Winter herb plant care begins long before winter arrives. A few weeks ago I was tending the herbs. Another year of growing beautiful, useful medicinal and culinary herbs. I picked off leaves that had fallen from the trees and checked to see if they needed water. I don’t plan to leave them outside to wither and die for the year. Some are perennials and others are annuals. Even the annuals were still so healthy. I will re-pot at least a portion of each plant and care for the perennial herbs through the winter. This has been my method for the last few years. It gives my herb garden a jump start in the spring, as many plants are already forming new growth. And, it gives me a ready source of fresh herbs over the winter.
The large lavender bushes in one garden stay outside, as does the well established sage bush. I trim them down low, cover with leaves and let them rest. Clustering some of your perennial potted herbs and covering with leaves or even an old sheet, will help them remain hardy throughout the winter.
I also left some of the hardy mint plants in the garden. It’s hard to kill mint, although I have done it before. I brought in some cuttings from the chocolate mint, the spearmint and the peppermint to enjoy fresh mint all winter long. The mint will return in the spring as the ground warms. All the plants get a good haircut!
When to bring them inside
When we bring plants out in the spring, we practice what is called hardening off. Gradually acclimating the plant to the outside temperatures by choosing warm spring days with good weather, in a sheltered area. The same is true of winter herb plant care for the cold weather. Before cold weather is even an issue, I make decisions on which potted plants will come back inside. The others will be trimmed down and covered with leaf mulch, allowing them to rest for the winter.
Winter Herb Plant Care
The potted herbs that will over winter in the glass enclosed porch, are gathered closer to the house. They are trimmed, and inspected for insects. You don’t want to bring ants or other crawly life into your home! As the weather begins to grow chilly, the pots are placed on the back porch. They can still get plenty of sun, but they are protected from any colder winds and heavy rains.
Before any serious frost, the potted herbs move once more, to their winter home. If we didn’t have this glass enclosed porch, I would place them in a sunny window area. Our porch does not protect them from the very coldest of temperatures. But most of the winter the plants do very well and receive plenty of sunlight.
When our outside temperatures drop to the teens and lower, I do need to give the herbs a little more care. Last year, during any extreme cold spells (for our area) I covered the plants with sheets of newspaper and placed more newspaper between the plants and the window. This worked to keep frost damage from occurring. If you try this, take the newspaper off during the warmer daytime. The newspaper might become damp from condensation. In that case, replace it with dry newspaper.
How much to water indoor herbs
Herbs like a drink. They do not like to have soggy feet. When carrying out winter herb plant care, make sure the top of the soil feels completely dry. Water the plant but do not soak it deeply. Keep in mind that the plants are in a resting phase, although still alive and possibly showing some growth. Over watering will kill the plant. I checked weekly but did not water weekly.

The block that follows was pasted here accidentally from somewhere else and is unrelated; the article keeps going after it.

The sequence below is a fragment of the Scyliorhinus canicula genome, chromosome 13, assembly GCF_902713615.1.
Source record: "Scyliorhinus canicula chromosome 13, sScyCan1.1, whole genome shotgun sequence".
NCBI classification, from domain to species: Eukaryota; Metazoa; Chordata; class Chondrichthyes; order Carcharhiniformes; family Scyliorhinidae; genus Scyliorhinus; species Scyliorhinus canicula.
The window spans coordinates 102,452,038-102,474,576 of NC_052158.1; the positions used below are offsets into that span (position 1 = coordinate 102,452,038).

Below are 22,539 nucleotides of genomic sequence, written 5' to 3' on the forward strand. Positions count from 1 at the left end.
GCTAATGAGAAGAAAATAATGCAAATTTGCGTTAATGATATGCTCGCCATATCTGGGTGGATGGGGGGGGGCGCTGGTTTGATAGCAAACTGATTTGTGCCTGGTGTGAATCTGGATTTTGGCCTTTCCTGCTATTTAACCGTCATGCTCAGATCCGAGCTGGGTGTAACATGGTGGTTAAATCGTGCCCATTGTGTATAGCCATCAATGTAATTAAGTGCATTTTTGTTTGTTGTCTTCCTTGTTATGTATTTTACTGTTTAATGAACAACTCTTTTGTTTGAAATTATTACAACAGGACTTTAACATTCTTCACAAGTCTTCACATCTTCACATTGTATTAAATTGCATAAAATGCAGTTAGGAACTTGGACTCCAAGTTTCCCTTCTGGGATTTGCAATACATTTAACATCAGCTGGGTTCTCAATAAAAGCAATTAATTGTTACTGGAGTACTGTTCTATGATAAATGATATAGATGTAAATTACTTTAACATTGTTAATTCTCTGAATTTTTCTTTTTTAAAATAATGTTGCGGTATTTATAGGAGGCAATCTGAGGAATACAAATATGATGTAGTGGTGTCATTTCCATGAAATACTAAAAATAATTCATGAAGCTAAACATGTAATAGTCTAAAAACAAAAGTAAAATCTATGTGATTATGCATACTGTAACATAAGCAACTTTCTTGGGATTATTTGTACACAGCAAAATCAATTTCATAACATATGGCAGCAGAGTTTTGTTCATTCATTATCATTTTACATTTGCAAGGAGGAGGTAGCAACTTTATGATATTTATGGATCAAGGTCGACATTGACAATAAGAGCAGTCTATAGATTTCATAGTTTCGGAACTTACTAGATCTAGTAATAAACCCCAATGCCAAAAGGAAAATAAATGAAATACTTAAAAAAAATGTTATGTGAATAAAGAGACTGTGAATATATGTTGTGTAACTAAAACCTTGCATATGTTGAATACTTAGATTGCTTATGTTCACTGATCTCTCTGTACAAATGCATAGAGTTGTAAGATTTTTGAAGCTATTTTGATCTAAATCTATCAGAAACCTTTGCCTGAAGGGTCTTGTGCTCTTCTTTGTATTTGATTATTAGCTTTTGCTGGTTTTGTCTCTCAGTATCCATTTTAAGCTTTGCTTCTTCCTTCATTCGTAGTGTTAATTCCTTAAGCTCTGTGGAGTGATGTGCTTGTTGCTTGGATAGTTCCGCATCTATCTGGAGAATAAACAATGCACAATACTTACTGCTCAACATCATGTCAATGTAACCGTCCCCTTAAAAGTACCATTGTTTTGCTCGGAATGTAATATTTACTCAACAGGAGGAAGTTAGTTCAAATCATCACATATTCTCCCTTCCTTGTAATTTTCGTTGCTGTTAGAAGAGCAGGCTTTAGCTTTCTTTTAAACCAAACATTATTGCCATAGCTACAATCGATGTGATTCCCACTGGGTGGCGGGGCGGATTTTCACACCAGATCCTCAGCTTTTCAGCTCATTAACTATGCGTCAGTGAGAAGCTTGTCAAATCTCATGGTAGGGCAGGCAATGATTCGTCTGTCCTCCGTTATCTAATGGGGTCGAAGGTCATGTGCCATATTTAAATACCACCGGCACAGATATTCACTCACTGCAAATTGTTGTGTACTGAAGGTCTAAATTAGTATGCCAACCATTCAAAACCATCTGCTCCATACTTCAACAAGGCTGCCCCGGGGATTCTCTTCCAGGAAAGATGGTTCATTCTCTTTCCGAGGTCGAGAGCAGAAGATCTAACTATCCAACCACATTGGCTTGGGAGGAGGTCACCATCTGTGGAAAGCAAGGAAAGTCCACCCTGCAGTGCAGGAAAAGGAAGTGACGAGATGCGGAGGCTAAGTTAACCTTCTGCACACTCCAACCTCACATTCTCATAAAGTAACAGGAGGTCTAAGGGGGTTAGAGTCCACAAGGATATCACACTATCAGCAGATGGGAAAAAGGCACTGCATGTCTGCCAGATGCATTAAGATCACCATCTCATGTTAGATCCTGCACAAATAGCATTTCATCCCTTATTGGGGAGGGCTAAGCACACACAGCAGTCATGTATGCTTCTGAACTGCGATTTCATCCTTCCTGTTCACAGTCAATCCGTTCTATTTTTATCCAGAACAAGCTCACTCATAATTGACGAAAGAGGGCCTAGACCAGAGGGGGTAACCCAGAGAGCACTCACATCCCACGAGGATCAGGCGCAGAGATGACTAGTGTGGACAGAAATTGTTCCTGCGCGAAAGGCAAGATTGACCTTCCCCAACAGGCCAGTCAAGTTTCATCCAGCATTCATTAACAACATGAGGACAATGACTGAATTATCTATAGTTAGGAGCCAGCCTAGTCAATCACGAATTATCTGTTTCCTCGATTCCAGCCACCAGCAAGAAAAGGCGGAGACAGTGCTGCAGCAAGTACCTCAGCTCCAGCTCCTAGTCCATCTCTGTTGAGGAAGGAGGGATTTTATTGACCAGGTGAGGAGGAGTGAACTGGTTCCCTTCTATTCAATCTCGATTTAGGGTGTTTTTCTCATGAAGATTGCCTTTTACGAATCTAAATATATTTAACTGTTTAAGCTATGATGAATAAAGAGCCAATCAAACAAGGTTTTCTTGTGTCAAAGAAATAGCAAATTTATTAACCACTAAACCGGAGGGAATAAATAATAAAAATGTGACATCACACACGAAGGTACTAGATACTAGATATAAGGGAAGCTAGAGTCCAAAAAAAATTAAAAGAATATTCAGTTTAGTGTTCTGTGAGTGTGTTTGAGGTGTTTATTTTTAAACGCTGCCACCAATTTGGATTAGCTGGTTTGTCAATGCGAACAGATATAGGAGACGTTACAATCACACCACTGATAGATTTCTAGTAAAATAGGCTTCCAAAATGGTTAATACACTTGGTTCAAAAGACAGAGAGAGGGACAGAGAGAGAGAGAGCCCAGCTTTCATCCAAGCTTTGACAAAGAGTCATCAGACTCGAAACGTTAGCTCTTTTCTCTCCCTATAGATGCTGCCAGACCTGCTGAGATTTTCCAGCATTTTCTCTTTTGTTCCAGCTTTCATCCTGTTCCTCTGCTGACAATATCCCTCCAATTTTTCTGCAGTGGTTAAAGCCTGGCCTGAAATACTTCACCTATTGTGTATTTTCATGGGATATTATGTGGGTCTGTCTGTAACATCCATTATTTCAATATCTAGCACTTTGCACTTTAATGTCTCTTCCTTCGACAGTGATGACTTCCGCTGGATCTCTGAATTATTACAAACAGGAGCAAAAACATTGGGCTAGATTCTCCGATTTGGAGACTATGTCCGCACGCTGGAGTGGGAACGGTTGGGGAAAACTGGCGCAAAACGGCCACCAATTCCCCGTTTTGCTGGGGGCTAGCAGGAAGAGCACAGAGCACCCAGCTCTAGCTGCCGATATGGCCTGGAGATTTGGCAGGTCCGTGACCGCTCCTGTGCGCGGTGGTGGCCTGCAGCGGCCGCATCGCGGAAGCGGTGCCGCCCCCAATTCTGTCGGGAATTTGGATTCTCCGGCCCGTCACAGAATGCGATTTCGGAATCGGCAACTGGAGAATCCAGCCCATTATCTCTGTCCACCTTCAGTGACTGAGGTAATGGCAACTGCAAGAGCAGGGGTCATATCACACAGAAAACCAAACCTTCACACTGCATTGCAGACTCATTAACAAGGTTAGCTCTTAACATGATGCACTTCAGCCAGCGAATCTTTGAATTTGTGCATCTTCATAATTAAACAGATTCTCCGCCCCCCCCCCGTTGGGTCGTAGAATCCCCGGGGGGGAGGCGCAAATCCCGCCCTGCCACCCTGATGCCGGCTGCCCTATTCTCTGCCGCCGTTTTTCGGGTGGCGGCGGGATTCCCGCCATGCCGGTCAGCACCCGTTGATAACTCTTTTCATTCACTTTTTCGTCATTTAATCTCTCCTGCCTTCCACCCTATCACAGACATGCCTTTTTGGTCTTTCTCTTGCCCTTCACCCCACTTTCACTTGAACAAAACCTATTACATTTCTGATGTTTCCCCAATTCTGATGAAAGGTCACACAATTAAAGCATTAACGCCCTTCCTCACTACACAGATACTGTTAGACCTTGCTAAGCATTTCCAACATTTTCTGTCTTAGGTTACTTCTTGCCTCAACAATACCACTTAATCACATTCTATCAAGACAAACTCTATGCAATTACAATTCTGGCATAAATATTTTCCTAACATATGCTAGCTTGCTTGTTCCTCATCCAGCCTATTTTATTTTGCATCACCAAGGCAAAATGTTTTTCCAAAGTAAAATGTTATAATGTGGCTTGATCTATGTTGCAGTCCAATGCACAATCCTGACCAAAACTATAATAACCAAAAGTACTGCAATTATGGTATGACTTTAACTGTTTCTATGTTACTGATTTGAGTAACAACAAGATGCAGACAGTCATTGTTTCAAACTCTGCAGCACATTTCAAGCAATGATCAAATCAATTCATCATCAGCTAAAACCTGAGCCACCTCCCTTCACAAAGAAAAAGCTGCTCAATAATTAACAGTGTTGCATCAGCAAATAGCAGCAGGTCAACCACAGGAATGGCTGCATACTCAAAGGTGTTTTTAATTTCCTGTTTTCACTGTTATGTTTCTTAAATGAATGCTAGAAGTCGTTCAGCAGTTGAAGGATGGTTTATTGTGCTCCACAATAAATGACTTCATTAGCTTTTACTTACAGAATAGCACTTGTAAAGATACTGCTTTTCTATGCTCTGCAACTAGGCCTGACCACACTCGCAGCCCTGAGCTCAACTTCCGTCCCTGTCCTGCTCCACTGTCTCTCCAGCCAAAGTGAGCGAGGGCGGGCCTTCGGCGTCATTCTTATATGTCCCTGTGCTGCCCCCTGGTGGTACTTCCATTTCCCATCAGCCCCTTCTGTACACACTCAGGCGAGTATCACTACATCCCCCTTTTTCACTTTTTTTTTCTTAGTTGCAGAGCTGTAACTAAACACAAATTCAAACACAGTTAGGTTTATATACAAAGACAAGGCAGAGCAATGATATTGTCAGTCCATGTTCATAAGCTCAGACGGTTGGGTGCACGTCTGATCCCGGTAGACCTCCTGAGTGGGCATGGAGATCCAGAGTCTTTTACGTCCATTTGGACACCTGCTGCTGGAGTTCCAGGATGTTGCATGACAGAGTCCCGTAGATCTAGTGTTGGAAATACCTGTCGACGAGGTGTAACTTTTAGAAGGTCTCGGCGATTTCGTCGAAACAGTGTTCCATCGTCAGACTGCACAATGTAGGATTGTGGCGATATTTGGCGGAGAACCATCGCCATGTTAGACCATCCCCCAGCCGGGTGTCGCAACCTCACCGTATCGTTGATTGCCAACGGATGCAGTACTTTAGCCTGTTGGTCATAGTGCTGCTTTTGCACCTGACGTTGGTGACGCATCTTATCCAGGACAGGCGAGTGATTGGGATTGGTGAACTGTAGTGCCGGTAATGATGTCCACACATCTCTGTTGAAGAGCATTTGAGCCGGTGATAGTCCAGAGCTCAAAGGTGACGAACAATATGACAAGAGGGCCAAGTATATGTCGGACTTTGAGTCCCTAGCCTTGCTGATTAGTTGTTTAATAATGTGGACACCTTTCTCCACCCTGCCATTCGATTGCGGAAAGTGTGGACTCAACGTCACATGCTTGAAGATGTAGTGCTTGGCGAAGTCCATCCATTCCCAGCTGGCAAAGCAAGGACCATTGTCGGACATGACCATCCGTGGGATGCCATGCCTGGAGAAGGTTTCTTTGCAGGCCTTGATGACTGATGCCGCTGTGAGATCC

Should you still cut from the plants?
It is fine to use the plants as needed for cooking or other needs. I doubt you will see enough growth to actually harvest a large amount. But using the herbs fresh, as you need them, is perfectly fine.
Grow from seeds to transplant later
If you didn’t grow herbs outside this summer, fall is a good time to start an indoor herb garden from seeds. For a new indoor garden, keep the pots inside the warmer area of the house, water carefully as needed.
Herbs that Over Winter Easily Indoors
Even though many of these would do fine staying outside, bringing in a small pot of these gives me a ready source of fresh herbs during the winter, for cooking and medicine making. Sage, mint, lemon balm, lavender and chives would return in the spring if left outdoors.
What to do for Perennial Herbs Left Outside
Some of my larger perennial herb plants have grown past the point of coming indoors for winter. If we are going to have extremely cold weather I sometimes move the containers closer to the back door or simply cover the pots with a tarp. I don’t know if this is even necessary because these few large perennials seem to flourish no matter what I do. The lavender, sage, lemon balm, lemon grass, and mint are trimmed down to just a few inches above ground level. Each year they greet me in the spring with new growth. After a few years in the same container, my large sage and largest lemon balm are going to need to be repotted next spring. For me, winter herb plant care is just part of my whole plan for growing delicious, healthy herbs. In the meantime, sleep well herbs.
I live in southern Ontario, our winters are sub-zero on the regular. In zones warmer than 6, you can overwinter most of these herbs if planted in the ground. Basil is intolerant to cold and I’ve seen the leaves blacken with cold temperatures, even without frost- it invariably dies if left out in winter. Rosemary is a tender perennial that I pot up to bring inside and lavender can be a little tender for my region if we have a harsh winter but will often fair better during extreme cold weather if planted close to the foundation of the house. All the others you’ve listed will survive winters in the ground in my zone 6 region. The only maintenance I do for these is pruning for plant shape and to improve overall health and potting up some for indoor use throughout the winter as you describe.